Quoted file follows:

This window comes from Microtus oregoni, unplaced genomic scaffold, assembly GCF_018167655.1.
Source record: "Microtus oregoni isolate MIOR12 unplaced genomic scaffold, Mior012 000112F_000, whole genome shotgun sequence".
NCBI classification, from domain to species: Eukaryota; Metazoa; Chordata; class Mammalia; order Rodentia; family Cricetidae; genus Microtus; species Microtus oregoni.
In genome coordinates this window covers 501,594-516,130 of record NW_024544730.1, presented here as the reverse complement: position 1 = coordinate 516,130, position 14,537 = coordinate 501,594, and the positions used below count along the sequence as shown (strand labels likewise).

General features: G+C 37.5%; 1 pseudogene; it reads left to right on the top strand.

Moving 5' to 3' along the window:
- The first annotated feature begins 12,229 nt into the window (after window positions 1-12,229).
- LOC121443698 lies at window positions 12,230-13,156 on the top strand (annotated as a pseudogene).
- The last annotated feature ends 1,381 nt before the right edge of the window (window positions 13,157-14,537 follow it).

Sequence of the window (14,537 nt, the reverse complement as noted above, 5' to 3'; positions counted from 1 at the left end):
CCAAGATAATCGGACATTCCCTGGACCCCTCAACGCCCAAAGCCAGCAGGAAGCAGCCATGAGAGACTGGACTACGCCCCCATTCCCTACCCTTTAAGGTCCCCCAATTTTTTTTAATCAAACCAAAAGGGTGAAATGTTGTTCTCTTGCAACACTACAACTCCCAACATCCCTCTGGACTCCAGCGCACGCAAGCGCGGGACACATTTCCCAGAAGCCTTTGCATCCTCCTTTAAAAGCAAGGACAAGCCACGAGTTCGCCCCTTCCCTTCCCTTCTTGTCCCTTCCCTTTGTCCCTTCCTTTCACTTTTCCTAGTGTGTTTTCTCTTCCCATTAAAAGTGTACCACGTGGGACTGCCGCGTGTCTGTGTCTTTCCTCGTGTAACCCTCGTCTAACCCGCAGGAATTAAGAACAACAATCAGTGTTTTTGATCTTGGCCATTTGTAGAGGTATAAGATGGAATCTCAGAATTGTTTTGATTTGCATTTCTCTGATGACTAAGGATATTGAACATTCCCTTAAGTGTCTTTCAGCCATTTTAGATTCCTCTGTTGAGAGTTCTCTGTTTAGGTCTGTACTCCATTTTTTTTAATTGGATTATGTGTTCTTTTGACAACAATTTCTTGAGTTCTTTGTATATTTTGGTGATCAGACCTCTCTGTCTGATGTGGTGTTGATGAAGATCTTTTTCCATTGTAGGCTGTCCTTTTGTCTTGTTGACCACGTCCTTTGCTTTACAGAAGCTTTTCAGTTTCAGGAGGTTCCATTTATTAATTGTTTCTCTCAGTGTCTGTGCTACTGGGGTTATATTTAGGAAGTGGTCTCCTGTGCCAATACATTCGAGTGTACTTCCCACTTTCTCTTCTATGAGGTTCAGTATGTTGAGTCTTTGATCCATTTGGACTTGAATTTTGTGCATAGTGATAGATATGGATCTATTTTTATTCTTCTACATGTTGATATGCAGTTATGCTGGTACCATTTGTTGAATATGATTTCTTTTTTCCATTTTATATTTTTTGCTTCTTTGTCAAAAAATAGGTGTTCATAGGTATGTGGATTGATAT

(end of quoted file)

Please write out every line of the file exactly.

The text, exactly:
This window comes from Microtus oregoni, unplaced genomic scaffold, assembly GCF_018167655.1.
Source record: "Microtus oregoni isolate MIOR12 unplaced genomic scaffold, Mior012 000112F_000, whole genome shotgun sequence".
NCBI classification, from domain to species: Eukaryota; Metazoa; Chordata; class Mammalia; order Rodentia; family Cricetidae; genus Microtus; species Microtus oregoni.
In genome coordinates this window covers 501,594-516,130 of record NW_024544730.1, presented here as the reverse complement: position 1 = coordinate 516,130, position 14,537 = coordinate 501,594, and the positions used below count along the sequence as shown (strand labels likewise).

General features: G+C 37.5%; 1 pseudogene; it reads left to right on the top strand.

Moving 5' to 3' along the window:
- The first annotated feature begins 12,229 nt into the window (after window positions 1-12,229).
- LOC121443698 lies at window positions 12,230-13,156 on the top strand (annotated as a pseudogene).
- The last annotated feature ends 1,381 nt before the right edge of the window (window positions 13,157-14,537 follow it).

Sequence of the window (14,537 nt, the reverse complement as noted above, 5' to 3'; positions counted from 1 at the left end):
CCAAGATAATCGGACATTCCCTGGACCCCTCAACGCCCAAAGCCAGCAGGAAGCAGCCATGAGAGACTGGACTACGCCCCCATTCCCTACCCTTTAAGGTCCCCCAATTTTTTTTAATCAAACCAAAAGGGTGAAATGTTGTTCTCTTGCAACACTACAACTCCCAACATCCCTCTGGACTCCAGCGCACGCAAGCGCGGGACACATTTCCCAGAAGCCTTTGCATCCTCCTTTAAAAGCAAGGACAAGCCACGAGTTCGCCCCTTCCCTTCCCTTCTTGTCCCTTCCCTTTGTCCCTTCCTTTCACTTTTCCTAGTGTGTTTTCTCTTCCCATTAAAAGTGTACCACGTGGGACTGCCGCGTGTCTGTGTCTTTCCTCGTGTAACCCTCGTCTAACCCGCAGGAATTAAGAACAACAATCAGTGTTTTTGATCTTGGCCATTTGTAGAGGTATAAGATGGAATCTCAGAATTGTTTTGATTTGCATTTCTCTGATGACTAAGGATATTGAACATTCCCTTAAGTGTCTTTCAGCCATTTTAGATTCCTCTGTTGAGAGTTCTCTGTTTAGGTCTGTACTCCATTTTTTTTAATTGGATTATGTGTTCTTTTGACAACAATTTCTTGAGTTCTTTGTATATTTTGGTGATCAGACCTCTCTGTCTGATGTGGTGTTGATGAAGATCTTTTTCCATTGTAGGCTGTCCTTTTGTCTTGTTGACCACGTCCTTTGCTTTACAGAAGCTTTTCAGTTTCAGGAGGTTCCATTTATTAATTGTTTCTCTCAGTGTCTGTGCTACTGGGGTTATATTTAGGAAGTGGTCTCCTGTGCCAATACATTCGAGTGTACTTCCCACTTTCTCTTCTATGAGGTTCAGTATGTTGAGTCTTTGATCCATTTGGACTTGAATTTTGTGCATAGTGATAGATATGGATCTATTTTTATTCTTCTACATGTTGATATGCAGTTATGCTGGTACCATTTGTTGAATATGATTTCTTTTTTCCATTTTATATTTTTTGCTTCTTTGTCAAAAAATAGGTGTTCATAGGTATGTGGATTGATAT